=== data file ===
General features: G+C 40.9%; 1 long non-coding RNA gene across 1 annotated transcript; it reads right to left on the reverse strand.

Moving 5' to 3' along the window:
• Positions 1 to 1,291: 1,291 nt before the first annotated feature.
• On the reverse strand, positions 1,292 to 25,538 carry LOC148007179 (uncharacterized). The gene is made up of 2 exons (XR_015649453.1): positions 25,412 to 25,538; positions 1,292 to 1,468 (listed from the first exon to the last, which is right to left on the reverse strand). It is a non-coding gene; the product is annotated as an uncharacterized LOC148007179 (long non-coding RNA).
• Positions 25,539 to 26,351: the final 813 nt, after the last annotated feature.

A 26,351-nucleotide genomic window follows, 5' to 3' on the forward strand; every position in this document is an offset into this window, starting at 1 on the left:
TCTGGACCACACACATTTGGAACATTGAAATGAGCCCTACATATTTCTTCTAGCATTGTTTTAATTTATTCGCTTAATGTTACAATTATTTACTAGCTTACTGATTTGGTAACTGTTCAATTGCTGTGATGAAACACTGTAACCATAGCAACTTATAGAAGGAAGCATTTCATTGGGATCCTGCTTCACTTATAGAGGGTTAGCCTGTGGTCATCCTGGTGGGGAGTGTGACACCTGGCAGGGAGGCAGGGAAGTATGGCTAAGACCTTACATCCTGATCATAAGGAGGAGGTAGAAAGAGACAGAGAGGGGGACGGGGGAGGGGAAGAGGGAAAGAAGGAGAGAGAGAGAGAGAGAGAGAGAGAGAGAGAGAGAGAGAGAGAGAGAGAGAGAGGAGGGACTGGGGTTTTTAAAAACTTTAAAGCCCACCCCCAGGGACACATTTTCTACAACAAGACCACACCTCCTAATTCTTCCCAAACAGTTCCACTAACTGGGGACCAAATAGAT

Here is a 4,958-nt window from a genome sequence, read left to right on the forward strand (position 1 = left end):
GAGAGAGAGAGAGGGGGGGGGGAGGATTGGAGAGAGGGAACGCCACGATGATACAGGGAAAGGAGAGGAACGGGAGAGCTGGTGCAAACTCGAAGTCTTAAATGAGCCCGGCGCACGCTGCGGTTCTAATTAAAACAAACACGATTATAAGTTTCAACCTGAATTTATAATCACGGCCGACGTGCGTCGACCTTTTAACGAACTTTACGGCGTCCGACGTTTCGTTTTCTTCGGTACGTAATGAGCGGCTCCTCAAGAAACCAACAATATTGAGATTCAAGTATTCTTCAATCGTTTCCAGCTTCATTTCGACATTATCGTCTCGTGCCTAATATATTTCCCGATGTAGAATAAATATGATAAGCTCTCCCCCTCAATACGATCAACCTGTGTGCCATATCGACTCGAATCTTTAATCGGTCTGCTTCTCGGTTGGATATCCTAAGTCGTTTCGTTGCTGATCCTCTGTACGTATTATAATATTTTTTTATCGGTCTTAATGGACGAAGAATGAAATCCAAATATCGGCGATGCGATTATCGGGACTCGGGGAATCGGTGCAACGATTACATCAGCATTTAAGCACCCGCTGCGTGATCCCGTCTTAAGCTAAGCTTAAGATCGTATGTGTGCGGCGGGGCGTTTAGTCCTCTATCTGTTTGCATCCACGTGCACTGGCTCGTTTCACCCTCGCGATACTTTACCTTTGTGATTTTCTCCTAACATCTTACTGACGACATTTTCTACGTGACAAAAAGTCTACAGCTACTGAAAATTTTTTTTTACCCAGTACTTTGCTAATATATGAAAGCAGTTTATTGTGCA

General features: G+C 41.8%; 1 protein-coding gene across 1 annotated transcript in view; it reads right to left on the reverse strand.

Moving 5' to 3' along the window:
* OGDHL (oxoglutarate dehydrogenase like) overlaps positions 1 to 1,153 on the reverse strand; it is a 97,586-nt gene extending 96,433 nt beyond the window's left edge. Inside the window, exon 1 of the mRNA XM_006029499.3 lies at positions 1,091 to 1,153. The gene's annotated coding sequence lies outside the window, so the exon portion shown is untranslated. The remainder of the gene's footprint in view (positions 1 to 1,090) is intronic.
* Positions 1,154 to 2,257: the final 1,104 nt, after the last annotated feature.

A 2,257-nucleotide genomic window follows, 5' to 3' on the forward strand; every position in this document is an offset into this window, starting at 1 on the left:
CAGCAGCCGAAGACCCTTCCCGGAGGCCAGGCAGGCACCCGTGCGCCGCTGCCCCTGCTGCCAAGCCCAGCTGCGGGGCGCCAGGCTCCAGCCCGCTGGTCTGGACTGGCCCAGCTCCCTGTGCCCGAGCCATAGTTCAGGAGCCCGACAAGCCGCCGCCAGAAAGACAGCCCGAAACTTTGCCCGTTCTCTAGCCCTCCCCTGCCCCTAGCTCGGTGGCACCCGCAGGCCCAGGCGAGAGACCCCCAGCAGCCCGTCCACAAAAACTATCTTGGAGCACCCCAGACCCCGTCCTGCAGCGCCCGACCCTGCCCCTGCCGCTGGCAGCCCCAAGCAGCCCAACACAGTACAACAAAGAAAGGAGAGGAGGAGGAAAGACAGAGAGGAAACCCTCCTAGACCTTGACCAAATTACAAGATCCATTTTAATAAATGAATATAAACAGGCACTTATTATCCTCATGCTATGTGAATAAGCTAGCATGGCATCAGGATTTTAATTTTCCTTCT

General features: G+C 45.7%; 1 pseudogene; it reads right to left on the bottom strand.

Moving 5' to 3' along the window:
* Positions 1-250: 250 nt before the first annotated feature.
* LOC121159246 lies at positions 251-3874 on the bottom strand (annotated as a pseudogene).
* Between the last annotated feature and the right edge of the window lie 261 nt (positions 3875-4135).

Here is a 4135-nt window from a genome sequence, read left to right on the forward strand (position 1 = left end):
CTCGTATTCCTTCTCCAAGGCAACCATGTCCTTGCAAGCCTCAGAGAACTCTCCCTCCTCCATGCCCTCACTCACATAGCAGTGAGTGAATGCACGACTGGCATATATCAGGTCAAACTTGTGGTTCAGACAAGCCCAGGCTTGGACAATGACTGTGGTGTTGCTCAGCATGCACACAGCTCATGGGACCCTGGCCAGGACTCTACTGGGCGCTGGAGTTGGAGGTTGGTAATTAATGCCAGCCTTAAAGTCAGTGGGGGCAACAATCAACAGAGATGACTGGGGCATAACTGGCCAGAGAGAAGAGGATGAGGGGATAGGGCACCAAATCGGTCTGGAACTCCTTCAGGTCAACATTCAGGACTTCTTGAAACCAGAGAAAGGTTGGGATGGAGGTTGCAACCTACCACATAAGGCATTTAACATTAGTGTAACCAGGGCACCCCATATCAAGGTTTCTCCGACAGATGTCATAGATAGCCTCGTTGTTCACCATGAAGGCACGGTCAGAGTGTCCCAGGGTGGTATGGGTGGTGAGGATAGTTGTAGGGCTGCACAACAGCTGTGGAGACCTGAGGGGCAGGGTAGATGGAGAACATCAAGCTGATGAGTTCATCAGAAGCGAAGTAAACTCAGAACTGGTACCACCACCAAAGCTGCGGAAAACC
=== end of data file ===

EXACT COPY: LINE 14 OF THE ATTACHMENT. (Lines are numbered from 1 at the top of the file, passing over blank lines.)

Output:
A 2,257-nucleotide genomic window follows, 5' to 3' on the forward strand; every position in this document is an offset into this window, starting at 1 on the left: